Second, the definition of PICS has not gained a consensus yet. In 425 articles about PICS, 250 different measurement instruments were used [63]. Furthermore, we evaluated the clinimetric property of SF-36. The previous studies assessed all three domains originally defined for PICS using cutoff for each measurement instrument [6, 7]. Recently, expert consensus for screening of postdischarge impairments was published [67]. However, research agenda about measurement instruments based on follow-up strategies, like in-person interview (in clinic or online), telephone interview or post questionnaires, was not decided. Third, our data may have some bias; for example, recall bias because the outcome measures were self-reported by the patients or proxies. Fourth, we could not include a large number of patients in our study, which is also the limitation of majority of the similar studies. This might have affected the mortality rate and prevalence of PICS.

Conclusions

Our data suggest that 64% of ICU survivors had PICS impairments. Approximately 20% of survivors had a co-occurrence of PICS impairments. The less literate was associated with the occurrence of PICS. Future studies are needed to elucidate the modifiable risk factors of PICS to prevent the occurrence of PICS. We attempted to clarify the MCID of SF-36 among the ICU population. MCID of PCS and MCS scores was 6.5 and 8.0, respectively. More research is required for the assessment of MCID of SF-36 among the ICU population. Additionally, generalizability of the definition of PICS is needed.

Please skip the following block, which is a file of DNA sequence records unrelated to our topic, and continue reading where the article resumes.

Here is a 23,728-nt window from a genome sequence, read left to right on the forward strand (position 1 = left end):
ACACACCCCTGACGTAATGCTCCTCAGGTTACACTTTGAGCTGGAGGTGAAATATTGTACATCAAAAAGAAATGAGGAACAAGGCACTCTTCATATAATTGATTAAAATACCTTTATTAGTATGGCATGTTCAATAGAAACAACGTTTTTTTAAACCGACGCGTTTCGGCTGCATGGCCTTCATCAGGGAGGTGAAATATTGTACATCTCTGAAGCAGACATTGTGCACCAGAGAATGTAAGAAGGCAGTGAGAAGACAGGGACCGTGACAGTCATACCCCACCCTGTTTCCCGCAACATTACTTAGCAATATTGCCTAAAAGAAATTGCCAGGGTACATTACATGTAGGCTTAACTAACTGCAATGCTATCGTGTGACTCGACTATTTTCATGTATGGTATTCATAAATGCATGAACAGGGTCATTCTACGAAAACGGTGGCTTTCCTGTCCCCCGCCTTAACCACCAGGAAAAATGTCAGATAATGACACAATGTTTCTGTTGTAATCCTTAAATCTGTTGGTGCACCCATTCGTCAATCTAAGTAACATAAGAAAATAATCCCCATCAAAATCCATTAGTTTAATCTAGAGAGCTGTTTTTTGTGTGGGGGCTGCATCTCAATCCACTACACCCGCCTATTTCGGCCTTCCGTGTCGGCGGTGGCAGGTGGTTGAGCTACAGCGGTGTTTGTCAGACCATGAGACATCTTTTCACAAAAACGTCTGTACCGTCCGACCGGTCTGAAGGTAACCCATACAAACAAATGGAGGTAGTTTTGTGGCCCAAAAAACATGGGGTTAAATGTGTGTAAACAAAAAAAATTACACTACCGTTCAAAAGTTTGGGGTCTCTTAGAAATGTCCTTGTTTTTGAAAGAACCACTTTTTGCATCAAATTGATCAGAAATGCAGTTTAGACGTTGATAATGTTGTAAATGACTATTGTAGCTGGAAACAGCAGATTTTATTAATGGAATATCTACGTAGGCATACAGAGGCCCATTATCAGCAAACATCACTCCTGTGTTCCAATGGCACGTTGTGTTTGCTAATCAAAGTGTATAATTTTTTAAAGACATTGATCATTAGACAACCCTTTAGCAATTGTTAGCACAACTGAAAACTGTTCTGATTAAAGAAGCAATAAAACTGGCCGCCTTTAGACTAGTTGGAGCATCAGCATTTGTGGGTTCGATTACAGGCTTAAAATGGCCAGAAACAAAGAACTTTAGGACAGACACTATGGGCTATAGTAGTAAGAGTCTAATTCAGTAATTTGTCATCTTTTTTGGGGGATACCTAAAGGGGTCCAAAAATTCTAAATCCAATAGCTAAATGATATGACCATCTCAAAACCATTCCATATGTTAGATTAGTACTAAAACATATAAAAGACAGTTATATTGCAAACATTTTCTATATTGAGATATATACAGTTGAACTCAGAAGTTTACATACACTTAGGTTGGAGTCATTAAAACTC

Availability of data and materials

The datasets used and analyzed during the current study are available from the corresponding author on reasonable request.

Abbreviations

APACHE II:

Acute Physiology and Chronic Health Evaluation II

ARDS:

Acute respiratory distress syndrome

BMI:

Body mass index

CI:

Confidence interval

CCI:

Charlson comorbidity index

DNAR:

Do not attempt resuscitation

ECMO:

Extracorporeal membrane oxygenation

HRQOL:

Health-related quality of life

IABP:

Intra-aortic balloon pump

ICU:

Intensive care unit

IQR:

Interquartile range

KCGH:

Kobe City Medical Center General Hospital

MCID:

Minimal clinically important difference

MCS:

Mental component scale

NBS:

Norm-based scoring

OR:

Odds ratio

PCS:

Physical component scale

PICS:

Post-intensive care syndrome